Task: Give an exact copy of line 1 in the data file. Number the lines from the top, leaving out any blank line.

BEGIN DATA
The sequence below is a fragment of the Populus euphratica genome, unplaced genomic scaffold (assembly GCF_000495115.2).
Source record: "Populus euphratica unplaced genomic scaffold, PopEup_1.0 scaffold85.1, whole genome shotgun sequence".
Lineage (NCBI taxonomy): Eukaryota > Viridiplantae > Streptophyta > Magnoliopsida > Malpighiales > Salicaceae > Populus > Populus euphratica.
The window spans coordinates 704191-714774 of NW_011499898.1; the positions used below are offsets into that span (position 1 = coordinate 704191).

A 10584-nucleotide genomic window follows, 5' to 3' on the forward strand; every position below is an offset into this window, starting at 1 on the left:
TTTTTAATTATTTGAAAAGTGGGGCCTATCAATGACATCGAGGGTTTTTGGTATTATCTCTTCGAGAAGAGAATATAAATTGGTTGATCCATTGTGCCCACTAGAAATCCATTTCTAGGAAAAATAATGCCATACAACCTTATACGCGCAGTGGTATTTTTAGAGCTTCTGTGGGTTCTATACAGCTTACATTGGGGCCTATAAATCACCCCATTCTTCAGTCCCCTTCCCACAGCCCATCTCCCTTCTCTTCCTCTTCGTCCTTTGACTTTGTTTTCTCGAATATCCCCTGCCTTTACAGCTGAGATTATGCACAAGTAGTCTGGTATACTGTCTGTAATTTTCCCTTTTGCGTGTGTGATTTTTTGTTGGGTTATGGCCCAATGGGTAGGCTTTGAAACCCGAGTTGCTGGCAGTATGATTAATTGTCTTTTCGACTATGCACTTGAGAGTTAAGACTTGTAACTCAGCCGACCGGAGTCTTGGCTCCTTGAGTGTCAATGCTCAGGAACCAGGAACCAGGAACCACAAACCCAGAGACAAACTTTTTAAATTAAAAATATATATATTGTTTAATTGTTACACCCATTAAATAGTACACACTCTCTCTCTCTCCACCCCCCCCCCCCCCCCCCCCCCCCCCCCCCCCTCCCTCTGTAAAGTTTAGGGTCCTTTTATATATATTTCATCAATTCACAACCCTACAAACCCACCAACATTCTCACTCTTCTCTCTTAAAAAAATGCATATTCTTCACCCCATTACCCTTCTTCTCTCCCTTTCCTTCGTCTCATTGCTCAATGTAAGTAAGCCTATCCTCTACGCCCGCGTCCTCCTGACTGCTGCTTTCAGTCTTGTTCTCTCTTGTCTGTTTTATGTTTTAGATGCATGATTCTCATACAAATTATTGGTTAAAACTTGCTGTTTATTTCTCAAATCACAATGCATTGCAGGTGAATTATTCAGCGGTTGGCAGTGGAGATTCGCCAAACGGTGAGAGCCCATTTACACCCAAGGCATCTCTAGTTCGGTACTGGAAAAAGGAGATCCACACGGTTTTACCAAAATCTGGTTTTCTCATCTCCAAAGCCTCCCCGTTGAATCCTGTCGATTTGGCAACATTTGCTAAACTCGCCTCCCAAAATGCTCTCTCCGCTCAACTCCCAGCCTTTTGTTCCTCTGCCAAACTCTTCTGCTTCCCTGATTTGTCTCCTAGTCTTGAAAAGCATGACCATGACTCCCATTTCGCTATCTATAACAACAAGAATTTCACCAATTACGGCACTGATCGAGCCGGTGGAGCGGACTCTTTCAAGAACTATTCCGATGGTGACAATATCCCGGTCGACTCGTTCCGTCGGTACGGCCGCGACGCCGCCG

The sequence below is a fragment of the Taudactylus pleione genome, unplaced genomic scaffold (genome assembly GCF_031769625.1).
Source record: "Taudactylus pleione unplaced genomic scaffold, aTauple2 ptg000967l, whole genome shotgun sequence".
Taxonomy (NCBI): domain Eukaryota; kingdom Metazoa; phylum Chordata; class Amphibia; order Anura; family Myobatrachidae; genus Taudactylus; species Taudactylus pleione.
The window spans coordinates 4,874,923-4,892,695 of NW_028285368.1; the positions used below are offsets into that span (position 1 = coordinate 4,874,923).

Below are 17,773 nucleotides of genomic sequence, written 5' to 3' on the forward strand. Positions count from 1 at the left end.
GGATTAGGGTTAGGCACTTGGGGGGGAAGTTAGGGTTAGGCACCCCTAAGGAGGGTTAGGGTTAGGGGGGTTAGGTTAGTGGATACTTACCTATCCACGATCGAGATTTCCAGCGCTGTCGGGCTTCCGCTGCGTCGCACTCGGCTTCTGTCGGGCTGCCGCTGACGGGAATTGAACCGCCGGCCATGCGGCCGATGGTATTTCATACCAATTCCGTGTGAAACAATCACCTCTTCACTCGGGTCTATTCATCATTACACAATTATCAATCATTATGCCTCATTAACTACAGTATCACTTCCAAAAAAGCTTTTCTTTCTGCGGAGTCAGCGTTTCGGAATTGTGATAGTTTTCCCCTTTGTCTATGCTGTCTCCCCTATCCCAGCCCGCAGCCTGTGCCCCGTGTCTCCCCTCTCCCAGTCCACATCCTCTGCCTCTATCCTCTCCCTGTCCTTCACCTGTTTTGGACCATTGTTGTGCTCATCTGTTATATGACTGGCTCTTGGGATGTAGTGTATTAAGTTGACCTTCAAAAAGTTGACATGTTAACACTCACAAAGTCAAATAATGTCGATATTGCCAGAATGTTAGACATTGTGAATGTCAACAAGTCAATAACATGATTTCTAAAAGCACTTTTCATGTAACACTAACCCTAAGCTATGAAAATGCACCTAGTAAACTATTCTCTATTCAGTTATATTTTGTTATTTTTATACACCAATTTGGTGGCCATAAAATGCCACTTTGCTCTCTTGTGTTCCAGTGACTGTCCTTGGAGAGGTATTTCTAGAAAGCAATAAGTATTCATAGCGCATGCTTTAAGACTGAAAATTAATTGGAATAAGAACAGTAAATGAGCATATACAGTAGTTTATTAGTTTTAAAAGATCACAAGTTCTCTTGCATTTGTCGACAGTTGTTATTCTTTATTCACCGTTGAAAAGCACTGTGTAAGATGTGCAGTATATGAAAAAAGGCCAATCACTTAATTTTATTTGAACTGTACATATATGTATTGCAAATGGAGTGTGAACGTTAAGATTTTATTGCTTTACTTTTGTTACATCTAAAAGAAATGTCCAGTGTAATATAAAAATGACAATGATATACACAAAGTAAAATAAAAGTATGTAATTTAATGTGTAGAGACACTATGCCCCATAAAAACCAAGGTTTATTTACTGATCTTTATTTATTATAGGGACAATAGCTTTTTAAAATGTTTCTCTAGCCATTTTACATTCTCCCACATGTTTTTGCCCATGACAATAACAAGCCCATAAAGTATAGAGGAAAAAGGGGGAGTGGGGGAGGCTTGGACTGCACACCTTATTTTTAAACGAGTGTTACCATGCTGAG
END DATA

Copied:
The sequence below is a fragment of the Populus euphratica genome, unplaced genomic scaffold (assembly GCF_000495115.2).